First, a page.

Assistant Professora.firstname.lastname@example.orgFaculty Profile
Sarita Gaytán is jointly appointed in Sociology and Gender Studies. Her research interests include culture, consumption, globalization, national identity, political economy, and the environment. Her work has been published in Social Problems, Journal of Consumer Culture, Feminist Formations, Latino Studies, Environment and Planning A, and Ethnicities. Her book, ¡Tequila! Distilling the Spirit of Mexico (2014) was published by Stanford University Press.
Sarita’s courses include Race, Gender, and Popular Culture, Men of Color Masculinities, Gender and Contemporary Issues, and Gender and Power in Latin America.email@example.comFaculty Profile
Claudia Geist is Assistant Professor of Sociology at the University of Utah. She studies comparative social stratification, family, and gender. Her recent work has examined the gendered link between family status and internal migration, racial differences in young adults’ dating rituals, definitions of family, and housework in comparative perspective. Her work has been published or is forthcoming at Demography, Gender & Society, Journal of Family Issues, and the European Sociological Review. Together with Brian Powell, Catherine Bolzendahl, and Lala Carr Steelman), she recently published COUNTED OUT: Same-Sex Relations and Americans’ Definitions of Family (Russell Sage Foundation/ASA Rose Series), which explores Americans’ attitudes towards what does and does not “count” as firstname.lastname@example.orgFaculty Profile
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Dr. Kim Hackford-Peer is the Associate Chair of the Division of Gender Studies. She is also an Associate Professor (Career Line Teaching Faculty) so she gets to spend a lot of time working with curriculum, teaching, and mentoring students. Her teaching career began in first grade when she and her best friend taught their classmates all about teeter totter safety – Gender Studies is glad she has expanded her areas of interest! Now she teaches classes (all of which carry general education designations) such as: Medusa and Manifestos (CW), Intro to LGBTQ Studies (DV), and Queer Representation in the Media (DV). She also supports our internship program and works with students as they develop skills to design and implement curriculum. Kim’s research interests coincide with her teaching practices; she is deeply interested in pedagogy, particularly as it relates to the ways that identity and education intersect. She currently takes pride in her work on the General Education Curriculum Committee, and in her work with the Point Foundation. She was a Point Scholar from 2007-2010, and now volunteers with the selections process and as a email@example.comFaculty Profile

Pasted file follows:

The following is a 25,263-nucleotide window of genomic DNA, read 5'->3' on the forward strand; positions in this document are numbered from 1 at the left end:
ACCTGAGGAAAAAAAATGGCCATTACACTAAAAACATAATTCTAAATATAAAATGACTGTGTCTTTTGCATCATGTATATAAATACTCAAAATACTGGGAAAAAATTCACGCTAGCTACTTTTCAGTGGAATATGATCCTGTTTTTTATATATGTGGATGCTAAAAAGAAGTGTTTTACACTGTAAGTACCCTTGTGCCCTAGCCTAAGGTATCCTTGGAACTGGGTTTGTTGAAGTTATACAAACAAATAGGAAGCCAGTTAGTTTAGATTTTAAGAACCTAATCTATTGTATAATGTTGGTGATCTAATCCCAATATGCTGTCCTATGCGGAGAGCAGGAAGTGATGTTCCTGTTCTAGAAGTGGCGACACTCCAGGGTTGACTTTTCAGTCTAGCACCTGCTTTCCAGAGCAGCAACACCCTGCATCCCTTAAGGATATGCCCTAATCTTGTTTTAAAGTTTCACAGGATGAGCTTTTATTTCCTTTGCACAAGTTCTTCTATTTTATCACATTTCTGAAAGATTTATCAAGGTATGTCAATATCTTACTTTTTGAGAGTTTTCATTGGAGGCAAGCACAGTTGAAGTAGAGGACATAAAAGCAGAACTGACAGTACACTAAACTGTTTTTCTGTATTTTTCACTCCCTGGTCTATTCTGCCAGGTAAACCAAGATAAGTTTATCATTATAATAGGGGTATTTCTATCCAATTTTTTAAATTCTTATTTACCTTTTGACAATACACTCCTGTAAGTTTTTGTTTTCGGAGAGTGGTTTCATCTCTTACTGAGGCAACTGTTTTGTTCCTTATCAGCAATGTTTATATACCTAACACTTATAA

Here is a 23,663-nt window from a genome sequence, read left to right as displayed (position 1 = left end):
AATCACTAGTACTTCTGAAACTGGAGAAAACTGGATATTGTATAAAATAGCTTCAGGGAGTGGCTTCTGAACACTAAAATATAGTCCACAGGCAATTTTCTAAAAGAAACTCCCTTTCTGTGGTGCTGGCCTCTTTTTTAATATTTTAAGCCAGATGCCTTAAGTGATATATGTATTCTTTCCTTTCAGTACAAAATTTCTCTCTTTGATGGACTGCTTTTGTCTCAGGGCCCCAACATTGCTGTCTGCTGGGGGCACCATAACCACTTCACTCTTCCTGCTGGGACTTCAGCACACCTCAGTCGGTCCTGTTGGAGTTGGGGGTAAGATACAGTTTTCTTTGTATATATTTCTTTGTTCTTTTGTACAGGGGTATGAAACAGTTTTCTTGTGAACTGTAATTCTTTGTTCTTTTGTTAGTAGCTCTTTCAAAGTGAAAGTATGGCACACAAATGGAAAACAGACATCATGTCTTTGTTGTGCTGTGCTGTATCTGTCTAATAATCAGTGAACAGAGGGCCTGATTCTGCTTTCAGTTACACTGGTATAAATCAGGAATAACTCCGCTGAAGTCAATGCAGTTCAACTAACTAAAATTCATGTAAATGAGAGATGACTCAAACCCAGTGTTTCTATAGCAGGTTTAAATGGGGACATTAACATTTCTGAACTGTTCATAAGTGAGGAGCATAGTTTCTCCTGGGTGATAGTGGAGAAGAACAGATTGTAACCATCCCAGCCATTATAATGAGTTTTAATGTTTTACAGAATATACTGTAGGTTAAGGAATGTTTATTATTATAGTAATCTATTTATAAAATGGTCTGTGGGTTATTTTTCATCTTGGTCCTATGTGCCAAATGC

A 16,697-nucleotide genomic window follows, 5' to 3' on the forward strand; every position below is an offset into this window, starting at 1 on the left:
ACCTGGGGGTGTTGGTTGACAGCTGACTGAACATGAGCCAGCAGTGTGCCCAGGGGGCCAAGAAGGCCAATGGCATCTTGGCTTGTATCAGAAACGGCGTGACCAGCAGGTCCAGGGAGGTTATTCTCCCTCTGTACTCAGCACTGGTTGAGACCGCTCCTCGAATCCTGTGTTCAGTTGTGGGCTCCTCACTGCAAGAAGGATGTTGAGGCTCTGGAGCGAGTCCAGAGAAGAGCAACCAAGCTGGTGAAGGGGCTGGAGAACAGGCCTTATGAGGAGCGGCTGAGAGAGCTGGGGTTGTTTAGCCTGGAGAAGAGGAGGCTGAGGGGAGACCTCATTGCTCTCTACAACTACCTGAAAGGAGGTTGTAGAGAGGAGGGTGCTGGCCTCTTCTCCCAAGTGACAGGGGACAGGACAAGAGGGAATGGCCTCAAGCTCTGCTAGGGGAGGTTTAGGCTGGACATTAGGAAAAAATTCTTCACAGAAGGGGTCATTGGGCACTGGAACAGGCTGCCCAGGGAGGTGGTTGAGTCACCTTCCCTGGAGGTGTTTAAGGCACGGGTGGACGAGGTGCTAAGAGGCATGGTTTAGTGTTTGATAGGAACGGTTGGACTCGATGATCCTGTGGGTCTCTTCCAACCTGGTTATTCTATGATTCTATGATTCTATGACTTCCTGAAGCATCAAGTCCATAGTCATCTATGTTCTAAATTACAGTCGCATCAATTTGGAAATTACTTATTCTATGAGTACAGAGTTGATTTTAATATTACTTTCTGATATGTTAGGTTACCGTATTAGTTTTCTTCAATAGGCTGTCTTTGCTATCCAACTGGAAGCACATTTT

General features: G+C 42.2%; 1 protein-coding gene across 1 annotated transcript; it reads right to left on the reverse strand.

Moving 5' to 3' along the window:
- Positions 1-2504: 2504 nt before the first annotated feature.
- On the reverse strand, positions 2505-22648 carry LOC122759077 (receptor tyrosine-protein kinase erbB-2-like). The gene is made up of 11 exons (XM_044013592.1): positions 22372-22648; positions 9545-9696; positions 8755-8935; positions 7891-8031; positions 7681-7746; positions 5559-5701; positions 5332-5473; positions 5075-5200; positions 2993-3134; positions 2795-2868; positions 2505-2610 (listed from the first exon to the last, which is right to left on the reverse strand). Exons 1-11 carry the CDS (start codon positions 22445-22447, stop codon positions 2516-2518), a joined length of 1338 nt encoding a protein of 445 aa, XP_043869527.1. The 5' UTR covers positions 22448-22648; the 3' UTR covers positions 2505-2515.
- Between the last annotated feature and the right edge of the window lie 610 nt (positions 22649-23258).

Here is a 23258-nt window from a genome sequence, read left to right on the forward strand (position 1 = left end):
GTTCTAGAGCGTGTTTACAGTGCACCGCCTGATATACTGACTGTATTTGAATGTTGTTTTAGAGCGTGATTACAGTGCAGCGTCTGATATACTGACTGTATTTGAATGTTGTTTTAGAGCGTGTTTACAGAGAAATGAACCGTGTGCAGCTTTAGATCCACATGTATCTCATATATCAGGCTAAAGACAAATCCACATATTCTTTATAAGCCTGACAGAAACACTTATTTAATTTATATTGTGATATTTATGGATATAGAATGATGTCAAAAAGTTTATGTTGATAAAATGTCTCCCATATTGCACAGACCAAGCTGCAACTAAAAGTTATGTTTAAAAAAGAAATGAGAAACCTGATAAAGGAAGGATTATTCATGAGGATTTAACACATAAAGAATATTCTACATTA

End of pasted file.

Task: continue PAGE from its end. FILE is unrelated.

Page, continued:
Kimberly Jew holds a joint appointment in Theatre and Ethnic Studies. She teaches a wide range of topics ranging from Asian American and Pacific Islander studies, to theatre history, dramatic literature, and script analysis. Her expertise lies in 20th century American theatre. She has directed numerous university productions and has composed and edited a collaborative performance project based on local letters to the editor. Dr. Jew has written on a variety of topics, exploring the intersections of feminism, postcolonialism, theatrical experimentation and ethnic identity. Her essays can be found in the journals of Pacific Asia Inquiry, MELUS, and in the edited collections, Literary Gestures (Temple University), and Seeking Home (University of Tennessee Press), to name a few. She is currently co-editor of Frontiers, a Women Studies Journal. Dr. Jew received her doctorate from New York University, master’s from Georgetown University and bachelor’s from UC Berkeley.firstname.lastname@example.orgFaculty Profile
Karen A. Johnson is an Associate Professor of Education and Ethnic Studies at the University of Utah. She is the Interim Director of Graduate Studies in the Department of Education, Culture & Society; and Corrdinator of African American Studies, a division in the Ethnic Studies Program. Her research interests are 19th century African American women educators, African American Intellectual history, historical and contemporary black educational issues, refugee education, urban education, gender education, black feminist theory, historical analysis and archival research. She is currently conducting archival research on Black women’s experiences during the U.S. Civil War. She is also working on a book project that examines the educational perspectives of Septima Poinsette Clark.email@example.comFaculty Profile
Dr. Baodong Liu is a professor of political science at the University of Utah. His main research and teaching interests include urban and racial politics, voting and elections, cross-racial political analysis, and quantitative research firstname.lastname@example.orgFaculty Profile
Dr. Ed A. Muñoz is an Associate Professor of Ethnic Studies and Sociology and Chair of the Ethnic Studies Division. In general, his research expertise deals with the Latinx experience in the Midwestern and Inter-Rocky Mountain regions of the United States. With regards to his criminal justice research agenda, he examines how racialization processes impact criminal justice decision-making and outcomes. Currently, he is investigating factors that produce disproportionate minority over-representation in Salt Lake City Peer Court, and the effectiveness of restorative justice practices to reduce recidivism among youth referred to Salt Lake Peer Court.email@example.comFaculty Profile